Commentary: Hrant Dink Remembered as the Symbol of Human Rights


By Edmond Y. Azadian

On January 19, 2007, as I was watching CNN News at the editorial offices of Azg daily newspaper in Yervan, a “breaking news” headline was flashed on the screen followed by a shot of Hrant Dink, fallen on the pavement in a pool of blood with his oversized shoes facing the camera. I was overwhelmed by disbelief and I felt that Hrant would rise again and walk in those shoes. That walk was never to be. Instead, his memory and his name walked in the streets of Istanbul, with thousands chanting “We Are Hrant,” “We Are Armenian.”

I had flashbacks of him during our meetings when I used to ask him jokingly: “Hrant, how come you are not in jail?” and his serious answer would be, “Turkey is changing.” Yet Turkey did not change soon enough to save his life.

Hrant had become a legend during his lifetime and he turned into an icon after his demise, symbolizing human rights in Turkey and the world over.

Hrant Dink was known for a long time as a human rights advocate. However, in the repressive atmosphere of Turkey, any word about human rights would bring about the label of a leftist, or Communist in order to discredit the person and his ideas. However, in Hrant’s case, those ideas became concrete threats to the Turkish nationalism when he began publishing his bilingual weekly Agos in 1996, with unprecedented circulation figures for an Armenian publication in Istanbul. Through his courageous stand and with the contributions of prominent Turkish writers, Agos catered not only to the young generation of Armenians — who are mostly Turkish speaking — but also a large number of Kurds and Turkish intellectuals.

He was not only persecuted by Turkish nationalists, but also by the Armenian community’s establishment and was envied by his Armenian colleagues, because he was a non-conformist and was brave enough to stand for new ideas. He was walking off the beaten path.

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Three years after Hrant Dink’s assassination, Turkey’s human rights record is not any better.

An investigation into the aftermath of his assassination turned up evidence that a group of ultranationalists was behind the murder. Strong evidence suggested that some members of the group had ties with the police department of Trabzon, the hometown of the plotters. The attorney Fethiye Cetin, who represents the Dink family in the trial, had announced on a talk show in 2008 that some people who have been arrested as a result of the Ergenekon operation had been very active in the process leading to Dink’s murder. However, three years have already elapsed but the investigation into the murder has yielded no conclusion. The Turkish legal system moves slowly, if it ever moves at all.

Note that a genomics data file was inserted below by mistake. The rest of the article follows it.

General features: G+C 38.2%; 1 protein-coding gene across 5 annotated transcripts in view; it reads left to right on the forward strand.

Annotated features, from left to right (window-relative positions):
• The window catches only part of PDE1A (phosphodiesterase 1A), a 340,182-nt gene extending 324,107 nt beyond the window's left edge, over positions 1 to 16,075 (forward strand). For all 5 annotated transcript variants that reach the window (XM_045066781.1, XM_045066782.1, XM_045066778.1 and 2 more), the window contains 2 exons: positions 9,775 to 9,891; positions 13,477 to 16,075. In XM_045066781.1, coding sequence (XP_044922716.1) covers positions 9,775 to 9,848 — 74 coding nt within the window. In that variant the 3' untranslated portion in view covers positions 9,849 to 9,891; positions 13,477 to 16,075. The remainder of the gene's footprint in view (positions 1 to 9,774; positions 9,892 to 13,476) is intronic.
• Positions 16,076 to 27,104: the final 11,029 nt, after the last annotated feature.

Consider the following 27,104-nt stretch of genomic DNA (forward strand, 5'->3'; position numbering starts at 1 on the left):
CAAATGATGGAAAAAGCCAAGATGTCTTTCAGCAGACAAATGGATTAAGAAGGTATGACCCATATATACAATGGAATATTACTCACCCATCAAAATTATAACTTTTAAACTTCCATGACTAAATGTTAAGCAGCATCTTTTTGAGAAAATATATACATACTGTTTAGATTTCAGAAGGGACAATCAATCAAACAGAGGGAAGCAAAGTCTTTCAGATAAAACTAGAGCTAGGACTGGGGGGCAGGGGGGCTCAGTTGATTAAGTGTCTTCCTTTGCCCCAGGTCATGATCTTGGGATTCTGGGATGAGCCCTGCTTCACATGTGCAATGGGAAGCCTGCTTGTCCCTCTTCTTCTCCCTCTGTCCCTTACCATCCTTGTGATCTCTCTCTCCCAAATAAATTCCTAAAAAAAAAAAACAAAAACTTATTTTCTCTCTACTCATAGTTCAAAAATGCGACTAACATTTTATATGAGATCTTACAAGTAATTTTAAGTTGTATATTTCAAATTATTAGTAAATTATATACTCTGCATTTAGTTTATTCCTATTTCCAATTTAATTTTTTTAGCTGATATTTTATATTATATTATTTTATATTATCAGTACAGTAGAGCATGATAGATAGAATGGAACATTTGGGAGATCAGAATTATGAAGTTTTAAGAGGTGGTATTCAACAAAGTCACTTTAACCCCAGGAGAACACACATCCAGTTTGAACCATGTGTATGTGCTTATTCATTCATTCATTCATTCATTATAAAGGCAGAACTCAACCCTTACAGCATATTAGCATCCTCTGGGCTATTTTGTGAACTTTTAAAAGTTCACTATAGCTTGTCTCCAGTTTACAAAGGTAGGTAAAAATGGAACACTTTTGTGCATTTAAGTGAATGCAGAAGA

The investigation is supposedly continuing, but new threats are being directed at Hrant’s family members.

A proposal to name a street in Istanbul after Hrant Dink was turned down by the authorities, who gave ludicrous excuses, whereas a street has been named commemorating liberal journalist Abdi Ipekci, assassinated by Ahmet Agca, who also had attempted to kill Pope John Paul II.

On the third anniversary of Hrant Dink’s assassination, the Turkish daily Zaman has interviewed the current editors of Agos, namely Sarkis Seropyan and Pakrat Estukyan. Asked who killed Hrant, the latter answered: “It was an official collective will that killed Hrant…the moment he was killed, 72 million people in Turkey knew that he was killed because he was Armenian. Why him and no other Armenian? Because he was telling the truth.”

On the other hand, Seropyan believes that “Turkey’s democratization process has been directly linked with Hrant’s murder.” He further believes that Hrant would have been overjoyed witnessing Ergenekon’s ultra-nationalist members unmasked.

Ergenekon is the organization with an extremist agenda that has been linked to the police, the army, the judicial system and the mafia. It was correctly called the “Deep State” or “government in the government.”

Turkey’s democratization process can be measured with the degree of cleansing that the Erdogan government can carry, eliminating those vicious moles infesting the entire ruling system of Turkey.

During the last three years, human rights activists in Turkey have been speaking out louder than ever, sometimes at their own peril.

On the anniversary of Dink’s assassination, rallies and seminars are organized in Europe and America, not only featuring the human rights issue in Turkey but also discussing the genocide of Armenians and Assyrians, as well as repression against the Greeks, Jews and Kurds.

No matter how much Mr. Erdogan denies the Armenian Genocide, the issue will haunt him and his government forever.

By murdering Hrant Dink Turkey could not obliterate his cause, nor silence his voice.

Three years after his assassination, Hrant Dink walks over the globe in giant steps in his oversized shoes and oversized persona as a human rights symbol for Turks, Kurds and all the oppressed people of the world.

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